And there were the unlikely friendships that were conceived unnaturally in Thailand by unknown Canadians who had come to experience first hand our lives. Instead of fading like the dandelion they took on a new shoot like the bamboo. Barbecues, boat rides, Wonderland, and horseback riding filled and thrilled our days. My family was blessed to live in the heart of Toronto the good for almost a month because of an unlikely friendship. And financial pressures were relieved when a Pastor asked his church near the beginning of our time to bless us so we could have fun without continually thinking about expenses. Surprised by the response to our message.

This could be really the better part of it all. After twenty years of spiritual and physical and mental labour in Thailand we had nothing really to boast about, save the grace of God. We spoke of our trials and failures and the dangers of entitlement. We shared of our changing perspective of what defines the good life. And then we closed the thirty minute presentation raising our Ebenezer to the sufficiency of God’s grace. Our scars speak not of shame, but of faith’s survival and renewal. So many words of encouragement afterwards left us thinking that the time spent in trials and testings may have had a deeper purpose than we thought possible.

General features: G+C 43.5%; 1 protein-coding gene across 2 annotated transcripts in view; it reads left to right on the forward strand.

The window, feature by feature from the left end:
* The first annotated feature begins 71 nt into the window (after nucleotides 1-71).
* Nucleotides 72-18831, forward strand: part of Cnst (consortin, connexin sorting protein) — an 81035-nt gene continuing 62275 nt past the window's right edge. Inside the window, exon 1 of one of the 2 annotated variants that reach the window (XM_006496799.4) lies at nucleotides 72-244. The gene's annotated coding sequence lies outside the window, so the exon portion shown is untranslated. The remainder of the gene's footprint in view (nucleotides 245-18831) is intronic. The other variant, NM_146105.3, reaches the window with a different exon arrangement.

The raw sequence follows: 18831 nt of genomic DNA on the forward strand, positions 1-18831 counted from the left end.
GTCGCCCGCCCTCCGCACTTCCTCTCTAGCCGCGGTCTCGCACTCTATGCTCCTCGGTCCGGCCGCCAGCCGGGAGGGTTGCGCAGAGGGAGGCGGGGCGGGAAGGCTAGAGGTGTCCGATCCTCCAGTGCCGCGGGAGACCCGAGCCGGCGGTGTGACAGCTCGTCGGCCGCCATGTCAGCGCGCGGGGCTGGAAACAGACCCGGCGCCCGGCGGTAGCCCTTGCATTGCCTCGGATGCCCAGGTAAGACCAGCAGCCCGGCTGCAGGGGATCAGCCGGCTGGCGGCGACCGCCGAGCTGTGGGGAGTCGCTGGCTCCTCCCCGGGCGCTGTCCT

I told my family that I was sad that we could not stay longer and see the snow fall and the air explode from our lungs on a frosty day. I was falling in love not only with the rugged beauty but with the Canadian way. It was all so wonderful and the stories and memories of the summer of 2011 will keep us riding the wave for a while still. Thank you Canada for your land nd freedom. And thank you the Pentecostal Assemblies, you have blessed me so much and remained my spiritual family for a long time. “I am so glad I am Canadian!”